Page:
• The two main centres to buy manga and anime goods in Japan are two districts of Tokyo; Akihabara and Ikebukuro. Akihabara is mostly all electronics and anime while Ikebukuro has a specific area dubbed “Otome Road” where most of the manga/anime/doujinshi stores are located. While not a hard-and-fast rule, most would classify Akihabara as more geared towards a male audience (think of AKB48) and Ikebukuro towards a female one. After all, “otome” means ‘young girl’.
    • Bring your passport with you if you’re buying R18 items. Don’t rely on your drivers licence or out-of-country proof-of-age card to work, as they may not be able to verify its legitimacy.
    • If you’re visiting Otome Road, don’t panic and buy the first thing you see. I’m totally guilty of this. Have a browse around a few stores and see what might be the cheapest, then return to the stores and buy what you need. Set aside a good amount of time to do this so you’re not in a rush. I usually figure if I walk away from an item and I’ve forgotten about it five minutes later, I never needed it that badly in the first place.
    • Have a look at some doujin titles you might want before you go because they’ll be mostly sealed in plastic and you can’t open them.
    • Their alphabetising is done in kana, and you’ll find even series that usually has a romaji name, such as Bleach may be under ブリーチ. Ships or CP sometimes get their own section if they’re popular enough, with other ships under “others” or そのた. Circles may also get their own section if they’re popular.
    • Second hand items in Japan are usually of a very high quality, and if they’re damaged in any way, they’re significantly cheaper and they’re honest about what is wrong with it. My Bleach manga were all second hand and they looked brand new. The only time I’ve had a damaged item was when I purchased the Sailor Moon artbook and it had some children’s scribbles on the inside. But this was clearly outlined in the auction and the only reason I could afford it was because they had reduced the price considerably as a result of the… creative vandalism.
    • Depending on what you’re buying, doujinshi vary by price. Bleach was still pretty popular when I was visiting, but I still got some doujinshi for around ¥200 – ¥300. Hetalia was really popular and I wanted a fairly popular ship, so those doujinshi were around ¥800 – ¥1,000 and anthologies usually set me back around ¥1,800 – ¥2,000.
  • K-Books ✔
    K-Books sells all new books and doujinshi. I have visited their stores in Akihabara and Ikebukuro. I do seem to remember their stores in Ikebukuro were separated out into Anime, Doujinshi and other comics, but we only went to the doujinshi one. All their doujinshi is wrapped in plastic. Do not open it or you will be kicked out. Instead, look to see if there’s a sample doujin available and if not… maybe ask for help? But to be honest, I just judged a book by its cover and forked out the ‎¥300 and hoped for the best.
  • Book-Off ✔
    Huge second hand bookstore with chains all over the country. You can buy manga here insanely cheap. I got Bleach Volumes 1-20 for ¥1,000.
  • Animate ✔
    With over 117 stores in Japan and their fingers in many pies, this megachain has almost everything you could ask for. Its flagship store in Ikebukuro is the worlds largest anime store with nine stories of product. Manga is on floors 2-4 with the rest housing music, games, cosplay and special seiyuu events and other exhibitions. They sometimes have special editions of manga (ie. extra chapters just for people who buy the book at their store) so be on the look out to see if your favourite series has anything.
  • Melonbooks
    I can’t tell you much about this store, as it only opened after my last trip to Japan. From what I can see, it’s in Akihabara and mostly products aimed at men, so if you want het or yuri stuff, you’ll probably find it here.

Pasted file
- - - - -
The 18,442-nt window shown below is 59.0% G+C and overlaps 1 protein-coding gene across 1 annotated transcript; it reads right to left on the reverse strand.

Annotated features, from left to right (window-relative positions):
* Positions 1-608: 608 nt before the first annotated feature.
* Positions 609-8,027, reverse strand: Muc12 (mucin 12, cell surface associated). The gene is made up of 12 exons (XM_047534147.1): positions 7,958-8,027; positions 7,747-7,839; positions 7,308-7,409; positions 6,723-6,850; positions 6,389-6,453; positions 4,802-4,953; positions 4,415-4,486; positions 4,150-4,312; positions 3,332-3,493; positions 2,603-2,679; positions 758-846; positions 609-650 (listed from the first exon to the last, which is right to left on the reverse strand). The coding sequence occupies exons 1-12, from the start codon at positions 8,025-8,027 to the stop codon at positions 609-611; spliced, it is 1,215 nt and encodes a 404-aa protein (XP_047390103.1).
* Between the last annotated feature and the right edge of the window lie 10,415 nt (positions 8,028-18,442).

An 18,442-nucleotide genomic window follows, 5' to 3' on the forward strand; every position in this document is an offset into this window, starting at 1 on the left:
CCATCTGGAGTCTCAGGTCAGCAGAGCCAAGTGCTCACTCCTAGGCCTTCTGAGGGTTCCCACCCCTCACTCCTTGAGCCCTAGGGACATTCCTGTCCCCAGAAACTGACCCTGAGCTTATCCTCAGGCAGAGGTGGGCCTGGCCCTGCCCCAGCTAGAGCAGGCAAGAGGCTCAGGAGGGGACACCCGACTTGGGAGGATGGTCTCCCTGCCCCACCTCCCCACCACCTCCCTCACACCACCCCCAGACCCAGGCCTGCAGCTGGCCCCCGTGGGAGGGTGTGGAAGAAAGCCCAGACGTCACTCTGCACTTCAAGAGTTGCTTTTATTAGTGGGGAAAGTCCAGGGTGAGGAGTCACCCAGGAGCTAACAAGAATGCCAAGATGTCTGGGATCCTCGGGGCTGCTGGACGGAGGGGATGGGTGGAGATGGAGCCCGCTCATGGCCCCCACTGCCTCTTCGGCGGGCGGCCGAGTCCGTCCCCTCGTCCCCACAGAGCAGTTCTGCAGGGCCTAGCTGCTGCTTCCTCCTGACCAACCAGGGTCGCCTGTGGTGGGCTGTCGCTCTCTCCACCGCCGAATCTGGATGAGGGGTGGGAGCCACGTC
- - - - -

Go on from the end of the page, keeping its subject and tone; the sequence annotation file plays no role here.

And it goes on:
• Toranoana
    Three stores located in Akihabara, selling a variety of products from manga to character-specific glow sticks. Their second store is specifically for women, so it’s a comfortable place to be. Their third store opened after my last trip, but apparently you can find second hand doujinshi here.
  • Mandarake ✔
    Like their online store, they sell mostly second hand goods, so it can be hit-and-miss depending on what you’re looking for. They have a number of stores in Nakano Broadway, each catering to something different; cosplay, figures, doujinshi, etc. Again, it pays to shop around a little here before committing to buying something.

Browsing in Japanese

  • Whimsical Pictures Glossary
    Shamelessly self-plugging.
  • Doujinshi Lexicon
    Allows you to look up titles, circles and more in their database.
  • Fanlore Article
    Good information, glossary and history of doujinshi.
  • Rikaigu for Chrome
    Fantastic plugin for Chrome that allows you to translate a Japanese word by simply hovering over it. Beefed up version of its predecessor, Rikaikun.
  • Rikaichan for Firefox
    Same functionality as Rikaikun.
  • Google Translate
    If you’re desperate. Try just small chunks at a time, as a wall of Japanese text tends to freak it out, and take everything it says with a grain of salt. But handy if you need the general idea of whats happening.

“Supporting the Artist” and what it means to buy doujinshi

In the end, we’re all buying doujinshi and manga for a reason. We read a scanlation and loved it so much we needed to support the artist? We’re studying Japanese and want more material, mostly without furigana? The title just got released in English and we want to support the English manga publishing business? We don’t speak a lick of Japanese and just want to look at the pretty pictures of our favourite couple, plotline be damned? All of these and more are valid reasons.

Artists, mangaka and circles take huge chunks out of their life to create the things we love for crap wages. If you don’t believe me, check out their work schedules and this discussion on how much they earn. It can literally be negative yen. They need our support in a big way and the best thing you can do is buy their works. I’ve bought a bunch of manga from places like Book Off and Mandarake, but none of that will go to the artist, as the items are second hand. Sometimes you don’t have a choice, as the particular manga/doujin is out of print or unable to be purchased directly, but if you can, I implore you to buy direct. Buying from the circle/artists’ store is the best way to support them but if that’s not possible, going through stores like KBooks and Amazon Japan is another way to make sure the artist gets their cut.

Another way to support artists is through avenues like Patreon, Ko-fi and the like. These services haven’t taken off in Japan, as far as I’m aware, but if you happen to see a favourite artist on services like these, take the time to drop even $1 for them. Sometimes it’s literally the knowledge that someone cares enough to hit the button and leave a nice comment that keeps them going.